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When Minnesota passed its Woman’s Right to Know law in 2003, it became the first state in the nation to require that women be provided with information on the ability of their unborn child to feel pain.
In 2005, Minnesota continued to be a leader by being one of only a few states to require that women 20 weeks or later in pregnancy be offered pain-reducing medication for their unborn child. A woman could either accept or reject the medication. This provision, added to the existing Woman’s Right to Know law, is called the Unborn Child Pain Prevention Act.
Legislation quietly moves through process
Introduced on Jan. 13, 2005 (H.F. 235: Rep. Mary Ellen Otremba, DFL-Long Prairie / S.F. 331: Sen. Michelle Fischbach, R-Paynesville), the Unborn Child Pain Prevention Act received little public notice. The bill received only a single hearing, in the House Health Policy and Finance committee on March 23. The bill, although supported by a majority of committee members, did not receive a vote as it was laid over for possible inclusion in the Health Policy and Finance omnibus bill.
Throughout the legislative process, pro-lifers described in detail the ability of the unborn child to feel pain, while opponents of the legislation said very little in an attempt to avoid a large public discussion (and thus realization) of the existence of fetal pain. Unfortunately, this strategy would have been largely successful if not for MCCL’s public information campaign on fetal pain.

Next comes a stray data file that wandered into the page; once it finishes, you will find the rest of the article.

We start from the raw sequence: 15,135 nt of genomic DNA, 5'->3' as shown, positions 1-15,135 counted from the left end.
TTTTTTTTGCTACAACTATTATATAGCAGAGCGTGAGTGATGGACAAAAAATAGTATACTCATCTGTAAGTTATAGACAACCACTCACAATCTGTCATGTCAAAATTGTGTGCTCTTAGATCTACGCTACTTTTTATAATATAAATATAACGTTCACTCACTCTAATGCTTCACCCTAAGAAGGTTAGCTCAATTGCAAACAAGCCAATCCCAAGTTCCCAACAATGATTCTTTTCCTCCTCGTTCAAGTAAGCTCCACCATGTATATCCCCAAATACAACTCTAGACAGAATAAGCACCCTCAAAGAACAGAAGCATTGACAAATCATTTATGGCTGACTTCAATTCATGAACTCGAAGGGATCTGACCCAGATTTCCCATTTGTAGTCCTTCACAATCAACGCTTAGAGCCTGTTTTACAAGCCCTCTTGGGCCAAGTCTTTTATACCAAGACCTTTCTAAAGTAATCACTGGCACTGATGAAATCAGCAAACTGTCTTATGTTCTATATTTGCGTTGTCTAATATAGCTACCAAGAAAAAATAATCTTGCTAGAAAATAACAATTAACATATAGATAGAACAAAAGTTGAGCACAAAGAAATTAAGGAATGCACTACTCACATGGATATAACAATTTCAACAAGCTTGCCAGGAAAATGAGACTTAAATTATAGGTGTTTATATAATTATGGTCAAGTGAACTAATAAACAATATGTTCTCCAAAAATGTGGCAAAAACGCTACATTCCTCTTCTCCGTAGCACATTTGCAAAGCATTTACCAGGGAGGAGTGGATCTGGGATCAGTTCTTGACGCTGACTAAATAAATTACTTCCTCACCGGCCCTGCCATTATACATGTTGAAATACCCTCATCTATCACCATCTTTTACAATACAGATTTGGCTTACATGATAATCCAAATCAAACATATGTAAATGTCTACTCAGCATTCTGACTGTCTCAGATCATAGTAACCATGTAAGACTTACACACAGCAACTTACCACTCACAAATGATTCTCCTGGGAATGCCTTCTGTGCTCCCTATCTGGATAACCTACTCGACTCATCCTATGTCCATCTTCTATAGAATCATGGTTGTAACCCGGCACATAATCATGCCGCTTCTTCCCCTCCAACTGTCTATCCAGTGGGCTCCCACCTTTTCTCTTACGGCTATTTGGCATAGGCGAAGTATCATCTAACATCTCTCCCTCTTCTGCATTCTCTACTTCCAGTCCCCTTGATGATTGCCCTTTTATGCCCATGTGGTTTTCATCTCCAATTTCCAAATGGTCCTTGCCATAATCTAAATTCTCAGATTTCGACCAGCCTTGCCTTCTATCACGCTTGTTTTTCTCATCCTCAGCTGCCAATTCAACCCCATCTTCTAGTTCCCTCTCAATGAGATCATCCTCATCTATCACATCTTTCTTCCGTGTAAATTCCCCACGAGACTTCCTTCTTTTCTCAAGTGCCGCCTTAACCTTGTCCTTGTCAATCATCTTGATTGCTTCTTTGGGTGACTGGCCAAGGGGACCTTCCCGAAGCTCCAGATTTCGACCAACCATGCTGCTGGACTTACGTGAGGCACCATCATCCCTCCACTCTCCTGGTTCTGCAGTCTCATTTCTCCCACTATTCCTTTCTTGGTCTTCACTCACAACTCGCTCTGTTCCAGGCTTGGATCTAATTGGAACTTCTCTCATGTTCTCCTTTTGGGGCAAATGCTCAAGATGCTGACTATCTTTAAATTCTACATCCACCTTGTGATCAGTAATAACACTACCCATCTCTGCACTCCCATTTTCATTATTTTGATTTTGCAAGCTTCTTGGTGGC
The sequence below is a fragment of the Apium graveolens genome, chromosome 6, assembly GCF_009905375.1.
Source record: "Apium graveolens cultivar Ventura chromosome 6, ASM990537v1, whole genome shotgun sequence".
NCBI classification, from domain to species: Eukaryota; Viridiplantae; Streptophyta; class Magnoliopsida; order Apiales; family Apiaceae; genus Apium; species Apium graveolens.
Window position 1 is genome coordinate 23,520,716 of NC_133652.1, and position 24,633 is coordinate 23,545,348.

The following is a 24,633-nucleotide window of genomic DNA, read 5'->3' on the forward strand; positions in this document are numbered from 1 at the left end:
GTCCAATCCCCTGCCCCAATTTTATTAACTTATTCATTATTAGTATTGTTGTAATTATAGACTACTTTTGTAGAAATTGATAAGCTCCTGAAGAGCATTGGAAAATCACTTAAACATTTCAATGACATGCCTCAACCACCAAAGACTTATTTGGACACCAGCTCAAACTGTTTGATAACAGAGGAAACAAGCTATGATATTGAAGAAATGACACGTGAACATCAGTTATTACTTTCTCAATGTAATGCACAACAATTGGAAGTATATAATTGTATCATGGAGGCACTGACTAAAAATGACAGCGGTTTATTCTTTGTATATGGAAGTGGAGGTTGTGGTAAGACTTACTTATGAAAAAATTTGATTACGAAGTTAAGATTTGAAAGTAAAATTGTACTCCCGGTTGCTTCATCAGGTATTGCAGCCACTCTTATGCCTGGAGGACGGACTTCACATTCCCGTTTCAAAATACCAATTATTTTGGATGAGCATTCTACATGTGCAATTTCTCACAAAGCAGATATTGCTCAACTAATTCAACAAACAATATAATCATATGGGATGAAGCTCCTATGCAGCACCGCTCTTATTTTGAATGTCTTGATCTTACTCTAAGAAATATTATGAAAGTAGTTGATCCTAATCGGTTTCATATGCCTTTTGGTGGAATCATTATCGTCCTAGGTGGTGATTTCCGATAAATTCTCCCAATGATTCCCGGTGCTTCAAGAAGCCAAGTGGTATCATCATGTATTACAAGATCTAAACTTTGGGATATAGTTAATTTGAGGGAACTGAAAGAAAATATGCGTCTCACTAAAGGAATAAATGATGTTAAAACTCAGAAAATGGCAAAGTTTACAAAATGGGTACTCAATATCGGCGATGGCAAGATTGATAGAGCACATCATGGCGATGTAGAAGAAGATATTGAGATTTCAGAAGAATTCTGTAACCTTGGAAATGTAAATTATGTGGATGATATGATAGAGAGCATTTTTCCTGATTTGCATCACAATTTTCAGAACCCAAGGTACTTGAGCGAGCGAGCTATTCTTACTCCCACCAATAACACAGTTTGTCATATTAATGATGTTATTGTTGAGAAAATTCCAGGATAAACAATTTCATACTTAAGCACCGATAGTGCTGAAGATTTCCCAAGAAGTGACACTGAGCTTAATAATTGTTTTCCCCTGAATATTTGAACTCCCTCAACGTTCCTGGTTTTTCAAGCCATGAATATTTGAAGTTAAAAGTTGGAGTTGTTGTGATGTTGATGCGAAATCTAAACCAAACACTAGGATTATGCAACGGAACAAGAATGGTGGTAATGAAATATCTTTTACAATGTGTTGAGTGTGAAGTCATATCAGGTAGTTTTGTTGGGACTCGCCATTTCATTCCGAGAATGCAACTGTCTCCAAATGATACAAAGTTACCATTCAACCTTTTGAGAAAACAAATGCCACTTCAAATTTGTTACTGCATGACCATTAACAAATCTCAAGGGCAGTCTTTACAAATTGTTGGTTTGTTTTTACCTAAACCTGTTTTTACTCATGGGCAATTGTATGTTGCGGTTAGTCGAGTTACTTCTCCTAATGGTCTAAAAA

The Unborn Child Pain Prevention Act was included in the House version of the omnibus bill. However, due to partisan issues, the regular 2005 legislative session ended without passage of the bill.
Fetal pain bill not forgotten during special session, passed into law
A special session of the Legislature was called in July 2005, during which time a new omnibus bill was created. The details of the omnibus bill were negotiated by leadership of the House and Senate and the governor, even before the special session began. While these negotiations were taking place, MCCL pushed for inclusion of the fetal pain legislation. In the end, the Unborn Child Pain Prevention Act was included in the agreed-upon items.
This pre-negotiated omnibus bill (H.F. 139), including the Unborn Child Pain Prevention Act, was passed by the House (88-40) and Senate (60-6) on July 13, 2005. Gov. Tim Pawlenty signed the bill into law the following day.
For additional information, please see Fetal Pain During Abortion.
Please see Woman’s Right to Know, for more information on fetal pain.
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